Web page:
If There Is Some Possibility Of Admitting A
Voyage Of The Apostle To N.W. India (And The Flourishing State Of Buddhism
In This Part Of India Is Not In Favour Of Christian Evangelization), It Is
Impossible To Accept The Theory Of The Martyrdom Of St. Thomas In Southern
The late Mr. J.F. FLEET, in his paper on St. Thomas and Gondophernes
Roy. As. Soc., April, 1905, pp. 223-236), remarks that "Mr.
Philipps has given us an exposition of the western traditional statements
up to the sixth century." He gives some of the most ancient statements;
one in its earliest traceable form runs thus: "According to the Syriac
work entitled The Doctrine of the Apostles, which was written in perhaps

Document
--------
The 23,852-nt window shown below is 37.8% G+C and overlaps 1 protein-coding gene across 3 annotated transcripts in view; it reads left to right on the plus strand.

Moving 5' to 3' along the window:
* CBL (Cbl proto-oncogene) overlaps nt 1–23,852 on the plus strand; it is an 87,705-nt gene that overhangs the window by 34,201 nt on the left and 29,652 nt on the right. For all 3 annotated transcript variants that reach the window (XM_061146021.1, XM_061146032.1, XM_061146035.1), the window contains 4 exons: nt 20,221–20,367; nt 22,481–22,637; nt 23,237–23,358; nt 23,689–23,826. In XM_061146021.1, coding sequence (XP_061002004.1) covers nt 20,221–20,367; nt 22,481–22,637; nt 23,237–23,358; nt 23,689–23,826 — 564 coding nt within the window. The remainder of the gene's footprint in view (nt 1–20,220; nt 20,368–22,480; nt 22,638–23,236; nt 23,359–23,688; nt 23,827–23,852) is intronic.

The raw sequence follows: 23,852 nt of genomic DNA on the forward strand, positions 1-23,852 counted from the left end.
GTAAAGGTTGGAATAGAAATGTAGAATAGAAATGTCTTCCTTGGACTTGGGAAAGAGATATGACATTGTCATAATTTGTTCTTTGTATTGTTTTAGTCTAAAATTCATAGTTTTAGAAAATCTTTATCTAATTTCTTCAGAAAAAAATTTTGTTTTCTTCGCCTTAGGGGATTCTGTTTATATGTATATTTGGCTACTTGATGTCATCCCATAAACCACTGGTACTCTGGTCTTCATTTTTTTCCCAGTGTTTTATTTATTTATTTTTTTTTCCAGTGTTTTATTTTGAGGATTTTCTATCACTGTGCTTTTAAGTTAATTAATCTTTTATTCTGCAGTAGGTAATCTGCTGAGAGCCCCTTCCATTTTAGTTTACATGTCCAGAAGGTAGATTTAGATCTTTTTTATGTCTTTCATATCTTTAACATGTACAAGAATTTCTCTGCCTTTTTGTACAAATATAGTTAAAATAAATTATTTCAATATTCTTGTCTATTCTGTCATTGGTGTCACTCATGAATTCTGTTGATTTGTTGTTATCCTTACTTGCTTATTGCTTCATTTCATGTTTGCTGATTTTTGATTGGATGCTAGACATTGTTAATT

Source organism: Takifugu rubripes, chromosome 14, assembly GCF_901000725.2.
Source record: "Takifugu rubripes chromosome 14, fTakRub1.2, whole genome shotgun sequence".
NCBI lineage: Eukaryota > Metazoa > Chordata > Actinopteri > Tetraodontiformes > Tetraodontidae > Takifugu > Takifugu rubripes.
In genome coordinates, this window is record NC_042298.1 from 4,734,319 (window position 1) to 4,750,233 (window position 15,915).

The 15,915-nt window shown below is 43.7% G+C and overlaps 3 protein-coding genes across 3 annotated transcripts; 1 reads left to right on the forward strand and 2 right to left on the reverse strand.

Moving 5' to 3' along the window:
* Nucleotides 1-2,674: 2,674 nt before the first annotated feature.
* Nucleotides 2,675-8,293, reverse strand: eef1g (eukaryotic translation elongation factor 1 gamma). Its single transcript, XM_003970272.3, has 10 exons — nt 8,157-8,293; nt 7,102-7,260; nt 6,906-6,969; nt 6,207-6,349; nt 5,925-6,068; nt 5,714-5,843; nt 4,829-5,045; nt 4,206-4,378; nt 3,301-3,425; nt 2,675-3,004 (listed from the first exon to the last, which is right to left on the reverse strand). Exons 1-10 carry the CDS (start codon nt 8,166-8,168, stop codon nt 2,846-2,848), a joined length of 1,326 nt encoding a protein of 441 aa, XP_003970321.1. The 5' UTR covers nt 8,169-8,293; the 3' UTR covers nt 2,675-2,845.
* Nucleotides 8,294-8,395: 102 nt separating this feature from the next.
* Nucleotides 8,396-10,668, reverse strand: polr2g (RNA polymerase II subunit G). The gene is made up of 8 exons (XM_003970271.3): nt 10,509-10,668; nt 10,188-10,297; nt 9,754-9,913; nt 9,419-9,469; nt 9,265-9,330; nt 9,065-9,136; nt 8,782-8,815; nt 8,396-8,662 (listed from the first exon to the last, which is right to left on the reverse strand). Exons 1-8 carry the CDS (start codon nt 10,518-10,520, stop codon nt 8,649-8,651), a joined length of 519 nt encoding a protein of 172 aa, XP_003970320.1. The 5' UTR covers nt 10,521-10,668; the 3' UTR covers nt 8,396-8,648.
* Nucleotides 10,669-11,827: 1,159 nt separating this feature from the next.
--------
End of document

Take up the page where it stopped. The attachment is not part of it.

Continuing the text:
the second century A.D., St. Thomas evangelized 'India.' St. Ephraem the
Syrian (born about A.D. 300, died about 378), who spent most of his life
at Edessa, in Mesopotamia, states that the Apostle was martyred in 'India'
and that his relics were taken thence to Edessa. That St. Thomas
evangelized the Parthians, is stated by Origen (born A.D. 185 or 186, died
about 251-254). Eusebius (bishop of Caesarea Palaestinae from A.D. 315 to
about 340) says the same. And the same statement is made by the Clementine
Recognitions, the original of which may have been written about A.D. 210.
A fuller tradition is found in the Acts of St. Thomas, which exist in
Syriac, Greek, Latin, Armenian, Ethiopic, and Arabic, and in a fragmentary
form in Coptic.
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